Inside a drab warehouse on the outskirts of Fort Bragg, David and Gail are bringing to life a new food utensil: Glass straws.
“Glass is an excellent replacement for single use plastic straws,” explains Gail Johnson, who with her partner David Leonhart own Glass Dharma.
Leonhart began blowing glass more than 15 years ago. While working for Pacific Glassworks in Fort Bragg, he began making glass straws and thereafter ran with it.
The company employs 2 part time glass blowers at their warehouse, which is stocked full of glass straws ready to go out to order. If you think the concept is a little odd, carrying around a glass straw, think again. It’s quickly growing according to Johnson. Glass dharma has over 100 retailers with distributors in Canada, Austrailai, Eurpope, Singpore and Taiwan.
“As of the beginning of 2012, GlassDharma’s shipping numbers total over 200,000 straws world-wide,” continues Johnson, “We have shipped to every state in United States and to 37 other countries.”
Glass Dharma was featured as a green, plastic-free business in Beth Terry’s book, My Plastic Free Life, chronicling Terry’s quest to stop using plastics. She found Glass Dharma and featured the company in her book and on her blog, www.myplasticfreelife.com. Glass Dharma’s policy is to be as green and plastic-free as possible.
ForLeonhart who grew up in the radicalizing days of the 1960′s and 1970′s operating a business that sustains the environment is important, a sentiment shared by Johnson.
“One glass straw replaces thousands of plastic straws. Each time you use your glass straw, it equals one less plastic straw ending up in your landfill,” cites Johnson.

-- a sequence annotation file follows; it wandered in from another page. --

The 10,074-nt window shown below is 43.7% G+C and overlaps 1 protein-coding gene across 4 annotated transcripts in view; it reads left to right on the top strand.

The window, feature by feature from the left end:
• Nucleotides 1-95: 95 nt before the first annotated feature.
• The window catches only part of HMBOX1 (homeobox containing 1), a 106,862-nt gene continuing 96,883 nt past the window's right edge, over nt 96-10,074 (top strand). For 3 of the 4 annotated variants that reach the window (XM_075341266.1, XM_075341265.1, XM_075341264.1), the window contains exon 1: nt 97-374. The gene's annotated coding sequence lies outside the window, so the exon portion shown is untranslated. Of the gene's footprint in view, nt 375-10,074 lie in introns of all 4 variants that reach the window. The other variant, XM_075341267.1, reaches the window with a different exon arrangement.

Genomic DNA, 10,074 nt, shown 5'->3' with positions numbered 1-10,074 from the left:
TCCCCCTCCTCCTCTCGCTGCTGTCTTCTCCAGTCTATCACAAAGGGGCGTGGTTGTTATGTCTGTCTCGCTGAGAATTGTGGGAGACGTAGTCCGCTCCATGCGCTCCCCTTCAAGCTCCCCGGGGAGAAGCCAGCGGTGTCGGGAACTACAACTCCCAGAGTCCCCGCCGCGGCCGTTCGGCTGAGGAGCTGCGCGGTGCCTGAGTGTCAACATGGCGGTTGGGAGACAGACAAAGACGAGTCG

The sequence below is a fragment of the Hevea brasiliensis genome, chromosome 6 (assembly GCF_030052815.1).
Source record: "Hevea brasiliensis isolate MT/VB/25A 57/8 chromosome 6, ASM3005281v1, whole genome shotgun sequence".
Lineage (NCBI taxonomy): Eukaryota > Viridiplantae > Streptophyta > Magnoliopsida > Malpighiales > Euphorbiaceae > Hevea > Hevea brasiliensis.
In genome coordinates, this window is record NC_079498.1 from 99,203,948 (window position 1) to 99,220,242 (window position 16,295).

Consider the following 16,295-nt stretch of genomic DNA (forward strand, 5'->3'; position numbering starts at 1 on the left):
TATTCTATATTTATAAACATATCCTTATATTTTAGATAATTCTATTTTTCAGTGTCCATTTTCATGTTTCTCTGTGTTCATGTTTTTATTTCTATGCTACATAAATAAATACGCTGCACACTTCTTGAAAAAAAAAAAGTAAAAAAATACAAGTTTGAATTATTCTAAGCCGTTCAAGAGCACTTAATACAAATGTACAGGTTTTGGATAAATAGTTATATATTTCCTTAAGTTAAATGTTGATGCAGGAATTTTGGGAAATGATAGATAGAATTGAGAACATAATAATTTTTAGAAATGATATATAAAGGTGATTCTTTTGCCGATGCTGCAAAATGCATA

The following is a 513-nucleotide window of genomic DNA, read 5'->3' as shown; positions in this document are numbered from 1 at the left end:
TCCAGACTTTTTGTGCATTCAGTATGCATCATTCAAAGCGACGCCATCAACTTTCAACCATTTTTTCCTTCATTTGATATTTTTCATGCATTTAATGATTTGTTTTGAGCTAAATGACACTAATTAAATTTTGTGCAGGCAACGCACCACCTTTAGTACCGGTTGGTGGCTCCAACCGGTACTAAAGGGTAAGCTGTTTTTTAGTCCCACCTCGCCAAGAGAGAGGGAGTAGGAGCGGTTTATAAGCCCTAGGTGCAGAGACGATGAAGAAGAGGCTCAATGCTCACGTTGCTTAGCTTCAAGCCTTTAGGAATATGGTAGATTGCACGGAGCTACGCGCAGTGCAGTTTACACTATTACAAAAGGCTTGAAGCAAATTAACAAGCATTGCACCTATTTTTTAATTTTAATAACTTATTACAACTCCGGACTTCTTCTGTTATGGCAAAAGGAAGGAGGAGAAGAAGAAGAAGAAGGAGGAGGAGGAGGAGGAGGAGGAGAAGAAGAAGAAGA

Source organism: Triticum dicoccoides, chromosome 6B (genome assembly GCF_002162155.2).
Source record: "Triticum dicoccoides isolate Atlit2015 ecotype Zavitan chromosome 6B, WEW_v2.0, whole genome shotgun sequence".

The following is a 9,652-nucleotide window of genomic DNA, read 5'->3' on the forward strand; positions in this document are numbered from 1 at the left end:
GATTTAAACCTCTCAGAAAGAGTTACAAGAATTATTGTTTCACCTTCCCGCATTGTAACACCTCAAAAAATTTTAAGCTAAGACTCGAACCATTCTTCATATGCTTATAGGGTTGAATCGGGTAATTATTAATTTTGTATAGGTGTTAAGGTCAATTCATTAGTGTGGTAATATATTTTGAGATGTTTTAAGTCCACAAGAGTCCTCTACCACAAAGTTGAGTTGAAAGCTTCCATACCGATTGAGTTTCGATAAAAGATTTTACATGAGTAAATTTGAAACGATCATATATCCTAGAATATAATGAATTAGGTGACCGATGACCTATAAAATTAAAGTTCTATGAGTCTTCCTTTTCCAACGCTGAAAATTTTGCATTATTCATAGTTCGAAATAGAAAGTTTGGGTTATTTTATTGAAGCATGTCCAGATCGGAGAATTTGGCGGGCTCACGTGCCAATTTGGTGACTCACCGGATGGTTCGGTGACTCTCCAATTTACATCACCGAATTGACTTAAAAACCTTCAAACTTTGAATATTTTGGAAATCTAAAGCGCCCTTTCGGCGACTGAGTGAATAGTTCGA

According to the ocean advocacy group, Save Our Shores, 90% of ocean trash is plastic that comes from landfills. Because most plastics are not recyclable, they fill up landfills and end up in the ocean. Once in the ocean, plastics leach out chemicals, polluting the water and are ingested by marine life.Using less plastic and reusable products helps preserve the environment and it now supports the local economy. Glass Dharma’s commitment isn’t just to selling glass straws, it’s also to phasing out plastics from their work.
“We also work very hard to use no plastic in our shipping or packaging as well as many “green” practices in our business – the paper we use, the ink for our printers, recycling, enviornmentally friendly cleaning products, etc,” says Johnson.
Locally, people can obtain glass straws at Harvest Market, Pacific Glass Works, and Living Light, in Fort Bragg, and the Ukiah Natural Food Co-Op. Johnson says their long range plan is to get 2% of the population using glass straws.
“With the U.S.A. population at about 300 million, this works out to 6 million straws. We certainly have our work cut out for us,” she laughs.
People can help support the planet and Glass Dharma’s mission by purchasing a glass straw for themselves, friends, colleagues and family alike. Glass Dharma also makes custom orders. They can be reached at : www.glassdharma.com or 707-964-9350.